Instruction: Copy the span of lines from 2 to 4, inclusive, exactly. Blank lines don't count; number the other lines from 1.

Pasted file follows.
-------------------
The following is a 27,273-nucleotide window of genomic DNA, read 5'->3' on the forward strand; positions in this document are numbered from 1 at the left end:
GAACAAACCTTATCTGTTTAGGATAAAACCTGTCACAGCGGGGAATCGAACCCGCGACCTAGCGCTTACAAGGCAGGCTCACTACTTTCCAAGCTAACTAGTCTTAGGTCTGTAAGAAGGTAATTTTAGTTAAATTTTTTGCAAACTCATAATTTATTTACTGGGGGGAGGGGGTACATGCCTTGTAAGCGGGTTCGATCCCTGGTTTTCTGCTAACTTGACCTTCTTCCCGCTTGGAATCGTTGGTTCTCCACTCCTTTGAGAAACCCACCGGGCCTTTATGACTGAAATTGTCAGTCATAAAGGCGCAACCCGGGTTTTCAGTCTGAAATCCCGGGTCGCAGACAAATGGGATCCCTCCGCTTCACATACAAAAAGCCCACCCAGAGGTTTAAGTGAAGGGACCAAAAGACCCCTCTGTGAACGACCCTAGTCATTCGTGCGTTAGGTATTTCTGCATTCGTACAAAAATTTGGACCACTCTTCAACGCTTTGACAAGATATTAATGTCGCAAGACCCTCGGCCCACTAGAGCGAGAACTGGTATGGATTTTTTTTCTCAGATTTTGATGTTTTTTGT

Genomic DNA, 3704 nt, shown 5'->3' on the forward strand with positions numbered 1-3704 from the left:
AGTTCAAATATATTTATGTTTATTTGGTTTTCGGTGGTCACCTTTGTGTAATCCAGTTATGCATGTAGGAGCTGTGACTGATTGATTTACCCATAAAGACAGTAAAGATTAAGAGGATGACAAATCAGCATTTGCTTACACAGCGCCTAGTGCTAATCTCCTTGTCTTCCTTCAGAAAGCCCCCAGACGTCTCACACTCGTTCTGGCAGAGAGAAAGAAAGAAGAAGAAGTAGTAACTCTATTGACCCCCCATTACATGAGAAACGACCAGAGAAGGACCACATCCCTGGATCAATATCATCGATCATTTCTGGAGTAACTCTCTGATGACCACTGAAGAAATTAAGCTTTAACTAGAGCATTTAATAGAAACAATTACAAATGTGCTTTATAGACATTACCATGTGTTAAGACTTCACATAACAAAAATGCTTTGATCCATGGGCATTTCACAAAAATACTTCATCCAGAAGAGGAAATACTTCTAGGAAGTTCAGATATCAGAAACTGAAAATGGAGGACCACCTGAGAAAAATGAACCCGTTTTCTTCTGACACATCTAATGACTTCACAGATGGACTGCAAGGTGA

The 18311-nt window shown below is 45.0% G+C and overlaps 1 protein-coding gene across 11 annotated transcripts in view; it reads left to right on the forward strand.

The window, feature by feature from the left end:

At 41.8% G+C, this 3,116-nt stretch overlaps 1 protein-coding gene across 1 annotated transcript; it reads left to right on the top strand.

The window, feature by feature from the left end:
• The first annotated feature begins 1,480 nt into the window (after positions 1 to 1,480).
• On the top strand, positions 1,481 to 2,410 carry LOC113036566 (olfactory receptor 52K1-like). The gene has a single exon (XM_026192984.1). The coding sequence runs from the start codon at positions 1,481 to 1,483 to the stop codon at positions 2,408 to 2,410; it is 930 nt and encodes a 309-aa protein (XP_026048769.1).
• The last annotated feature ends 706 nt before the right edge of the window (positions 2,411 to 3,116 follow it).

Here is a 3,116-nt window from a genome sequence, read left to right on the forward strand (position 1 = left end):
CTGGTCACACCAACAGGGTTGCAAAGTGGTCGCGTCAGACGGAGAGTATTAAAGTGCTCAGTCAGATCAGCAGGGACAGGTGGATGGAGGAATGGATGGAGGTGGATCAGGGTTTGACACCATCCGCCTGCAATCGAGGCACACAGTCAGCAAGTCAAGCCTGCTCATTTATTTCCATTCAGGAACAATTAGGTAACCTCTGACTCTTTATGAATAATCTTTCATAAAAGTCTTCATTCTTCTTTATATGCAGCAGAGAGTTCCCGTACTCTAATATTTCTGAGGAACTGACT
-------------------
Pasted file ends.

GAACAAACCTTATCTGTTTAGGATAAAACCTGTCACAGCGGGGAATCGAACCCGCGACCTAGCGCTTACAAGGCAGGCTCACTACTTTCCAAGCTAACTAGTCTTAGGTCTGTAAGAAGGTAATTTTAGTTAAATTTTTTGCAAACTCATAATTTATTTACTGGGGGGAGGGGGTACATGCCTTGTAAGCGGGTTCGATCCCTGGTTTTCTGCTAACTTGACCTTCTTCCCGCTTGGAATCGTTGGTTCTCCACTCCTTTGAGAAACCCACCGGGCCTTTATGACTGAAATTGTCAGTCATAAAGGCGCAACCCGGGTTTTCAGTCTGAAATCCCGGGTCGCAGACAAATGGGATCCCTCCGCTTCACATACAAAAAGCCCACCCAGAGGTTTAAGTGAAGGGACCAAAAGACCCCTCTGTGAACGACCCTAGTCATTCGTGCGTTAGGTATTTCTGCATTCGTACAAAAATTTGGACCACTCTTCAACGCTTTGACAAGATATTAATGTCGCAAGACCCTCGGCCCACTAGAGCGAGAACTGGTATGGATTTTTTTTCTCAGATTTTGATGTTTTTTGT

Genomic DNA, 3704 nt, shown 5'->3' on the forward strand with positions numbered 1-3704 from the left:
AGTTCAAATATATTTATGTTTATTTGGTTTTCGGTGGTCACCTTTGTGTAATCCAGTTATGCATGTAGGAGCTGTGACTGATTGATTTACCCATAAAGACAGTAAAGATTAAGAGGATGACAAATCAGCATTTGCTTACACAGCGCCTAGTGCTAATCTCCTTGTCTTCCTTCAGAAAGCCCCCAGACGTCTCACACTCGTTCTGGCAGAGAGAAAGAAAGAAGAAGAAGTAGTAACTCTATTGACCCCCCATTACATGAGAAACGACCAGAGAAGGACCACATCCCTGGATCAATATCATCGATCATTTCTGGAGTAACTCTCTGATGACCACTGAAGAAATTAAGCTTTAACTAGAGCATTTAATAGAAACAATTACAAATGTGCTTTATAGACATTACCATGTGTTAAGACTTCACATAACAAAAATGCTTTGATCCATGGGCATTTCACAAAAATACTTCATCCAGAAGAGGAAATACTTCTAGGAAGTTCAGATATCAGAAACTGAAAATGGAGGACCACCTGAGAAAAATGAACCCGTTTTCTTCTGACACATCTAATGACTTCACAGATGGACTGCAAGGTGA